For many Americans, their opinion on a public option insurance plan can be swayed by how such a plan is described, a Kaiser Family Foundation poll released Thursday shows.
About two-thirds of Americans (62 percent) support a public option insurance plan overall, the poll finds. Democrats, including President Obama and Hillary Clinton, as well as several senators, have called for a public option to build on the Affordable Care Act, though the idea would face fierce resistance from Republicans.
But how the public option is described to voters can affect their perception of the idea. The poll found that 70 percent of half of a sample had a favorable view of a “public health insurance option,” while 24 percent opposed it. The other half of the sample was asked whether they favored or opposed creating a “government-administered public health insurance option,” which 53 percent said they favored and 41 percent said they opposed.
The poll found that describing a public option as “government-administered” decreased favorability among members of all political parties, though less so for Democrats than for Republicans.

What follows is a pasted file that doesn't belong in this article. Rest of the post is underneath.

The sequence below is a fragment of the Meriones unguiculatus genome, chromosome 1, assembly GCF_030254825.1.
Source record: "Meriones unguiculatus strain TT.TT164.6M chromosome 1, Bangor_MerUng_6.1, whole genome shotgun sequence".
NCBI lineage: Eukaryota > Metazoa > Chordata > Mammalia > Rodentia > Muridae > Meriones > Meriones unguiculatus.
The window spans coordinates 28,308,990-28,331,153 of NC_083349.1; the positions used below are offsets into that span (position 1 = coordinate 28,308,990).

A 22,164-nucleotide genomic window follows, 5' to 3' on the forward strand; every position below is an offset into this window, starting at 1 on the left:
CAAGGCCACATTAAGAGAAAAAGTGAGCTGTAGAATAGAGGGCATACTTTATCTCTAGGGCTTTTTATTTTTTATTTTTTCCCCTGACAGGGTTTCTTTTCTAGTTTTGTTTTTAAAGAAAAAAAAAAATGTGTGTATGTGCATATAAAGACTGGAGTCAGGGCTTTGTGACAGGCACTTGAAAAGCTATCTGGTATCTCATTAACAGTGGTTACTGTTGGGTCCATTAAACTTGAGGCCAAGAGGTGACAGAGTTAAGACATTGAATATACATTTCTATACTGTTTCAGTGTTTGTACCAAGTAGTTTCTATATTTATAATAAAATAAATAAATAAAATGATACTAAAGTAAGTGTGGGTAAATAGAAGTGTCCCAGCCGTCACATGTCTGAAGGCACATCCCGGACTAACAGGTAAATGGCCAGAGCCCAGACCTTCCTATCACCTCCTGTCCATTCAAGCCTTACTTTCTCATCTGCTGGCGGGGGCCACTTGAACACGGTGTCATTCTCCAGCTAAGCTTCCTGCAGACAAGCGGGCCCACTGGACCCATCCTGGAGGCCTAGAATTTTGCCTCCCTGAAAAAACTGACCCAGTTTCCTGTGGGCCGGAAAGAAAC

The poll found that opinions on creating a public option were easily swayed, which the authors said was “unsurprising” since there’s been little public debate on the issue.
Arguments that doctors and hospitals would be paid less under a public option or that the government would have an unfair advantage over private insurance companies made some people more likely to shift their opinion from favorable to opposed, the report said. But the argument that a public option could drive down costs or provide more choice to Obamacare marketplace consumers made some people more likely to support the idea.